I've been a listener to KINK FM (101.9) since the mid-1990s. In fact it was the first Portland radio station I was drawn to. It was Adult Contemporary by the time I started listening to it, but with eccentric touches you're honestly less likely to get with commercial radio nowadays. Turns out that's for a good reason: KINK started on Christmas Day 1968 as "KINK The Underground Link," one of the few stations on Portland's FM band in those days, and in its first few years it did its own thing. It's kept quite a bit of its independent spirit, even though it's now part of a corporate radio family (CBS Radio, same as KUFO where Cort and Fatboy are). KINK shares a fancy building with NBC affiliate KGW television, a vestige of its origin as a sister station to what used to be KGW Radio. CBS Radio's Rick Emerson gently teases the KINK staff, but it's a loving kind of teasing: he's a fan.
KINK's stayed a force in Portland (heck, West Coast) radio for 40 years without a name change or format whiplash, where a station is one thing one day and something completely different the next. It's evolved, instead, surviving a bunch of ownership changes and keeping its personality in the process. Heck, even its logo's been around since the early '70s. KINK seems to be especially well-liked by musicians; dozens visit each year to perform in its Live Performance Lounge, and many of those songs get released on the for-charity KINK Live CDs. (The station's done 11 so far, all sold out. I have all of them. Good stuff.) It's also where Mike Rich worked in radio news before becoming a screenwriter; he often discussed his film career in the lead-up to his first film Finding Forrester coming out in 2000. He's one of several good, interesting media people who've passed through KINK in the past 40 years.
And here's how the station's making me additionally happy: Yesterday the station began its "KINK XL" celebration of its upcoming 40th anniversary by spotlighting one year of its history each day. Friday was nothing but 1968's music; today is nothing but 1969's songs (with a brief detour into a Live Performance Lounge set by David Wilcox, which I cite to be complete). Some of today's songs probably haven't been on the radio since 1969; they're kind of like deep cuts. And when it comes to songs, I'm a deep-cut kind of buff.
The station's website (also home to several music streams: the main station stream, an acoustic station, a blues stream and a "Lights Out" stream of gently-going-to-sleep music) has posted a history of each decade at KINK: the Sixties, the Seventies, the Eighties, the Nineties, and whatever the heck this decade is called (the Oughts?). There are lots of audio clips of the station's staffers reminiscing, plus videos of its frequent (and often eccentric) television campaigns. (An APE??!)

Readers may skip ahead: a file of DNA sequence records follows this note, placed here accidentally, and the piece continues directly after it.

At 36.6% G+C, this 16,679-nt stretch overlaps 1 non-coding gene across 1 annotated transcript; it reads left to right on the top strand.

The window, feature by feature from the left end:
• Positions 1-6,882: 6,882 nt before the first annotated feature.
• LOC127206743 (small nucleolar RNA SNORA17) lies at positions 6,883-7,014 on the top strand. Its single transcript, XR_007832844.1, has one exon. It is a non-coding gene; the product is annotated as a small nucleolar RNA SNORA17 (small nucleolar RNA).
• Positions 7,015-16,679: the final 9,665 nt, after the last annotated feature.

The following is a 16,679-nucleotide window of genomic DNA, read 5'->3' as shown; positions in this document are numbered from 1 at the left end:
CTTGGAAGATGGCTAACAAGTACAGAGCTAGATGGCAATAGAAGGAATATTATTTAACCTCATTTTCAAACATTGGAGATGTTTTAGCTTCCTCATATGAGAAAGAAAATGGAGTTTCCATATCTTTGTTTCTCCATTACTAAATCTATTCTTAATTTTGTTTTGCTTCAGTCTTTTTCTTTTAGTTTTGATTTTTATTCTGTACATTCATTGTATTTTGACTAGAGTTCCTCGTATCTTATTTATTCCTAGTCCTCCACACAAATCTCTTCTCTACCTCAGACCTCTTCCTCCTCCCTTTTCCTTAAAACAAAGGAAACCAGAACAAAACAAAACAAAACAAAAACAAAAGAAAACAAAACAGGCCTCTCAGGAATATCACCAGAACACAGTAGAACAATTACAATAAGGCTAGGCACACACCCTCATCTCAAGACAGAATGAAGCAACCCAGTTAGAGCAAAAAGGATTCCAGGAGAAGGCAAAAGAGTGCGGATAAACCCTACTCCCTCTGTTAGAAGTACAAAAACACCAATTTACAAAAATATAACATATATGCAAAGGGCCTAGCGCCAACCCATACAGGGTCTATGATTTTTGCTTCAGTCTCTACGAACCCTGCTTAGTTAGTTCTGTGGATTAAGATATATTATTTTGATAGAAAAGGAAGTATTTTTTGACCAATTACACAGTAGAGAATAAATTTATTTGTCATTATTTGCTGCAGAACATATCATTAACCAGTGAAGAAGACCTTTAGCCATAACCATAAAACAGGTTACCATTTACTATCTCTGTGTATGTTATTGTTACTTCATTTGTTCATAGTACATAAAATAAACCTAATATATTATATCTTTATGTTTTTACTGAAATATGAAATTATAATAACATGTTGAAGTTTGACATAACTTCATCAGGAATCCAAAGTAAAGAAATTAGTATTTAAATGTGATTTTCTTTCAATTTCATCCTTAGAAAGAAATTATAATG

I like radio. I like its potential intimacy, and its potential depth: interesting DJs presenting interesting music and making interesting events happen. Had I been born 20 years earlier, I would've been one of the people tuning into some far-flung AM radio station in the middle of the night when the AM signals could go farther. I'd've been one of the people clamoring for the book I, Libertine before it existed, as part of Jean Shepherd's radio stunt that I read about in Something in the Air. Automated stations, generic playlists, crank calls and other wacky morning zoo-ey antics*: these have been scourges on radio for decades, not just this era, and my favorite radio people have kept doing something closer to handcrafted radio. The Internet helps the intimacy, too: I correspond with DJs via e-mail. DJs like to know we're listening, much like we in the audience like to know the DJs are listening.
KINK's kept giving me something interesting to listen to.
* The greatness of Don Geronimo and Mike O'Meara when they had the morning zoo on Washington, D.C.'s WAVA FM was that they did those sorts of stunts much more knowingly, and put a more personal spin on them -- like their recurring wake-up calls to D.C. media people they were friends with (like Katie Couric, who was pretty game to play along) -- and let their show evolve into something much like a soap opera. They had a storyteller's sense of drama that was behind their antics, so there was more going on than antics, unlike a lot of DJs. Plus they were ultimately nice guys, as opposed to Doug "The Greaseman" Tracht, who just made me feel icky. (Want to feel icky? Go to that link. You've been warned.)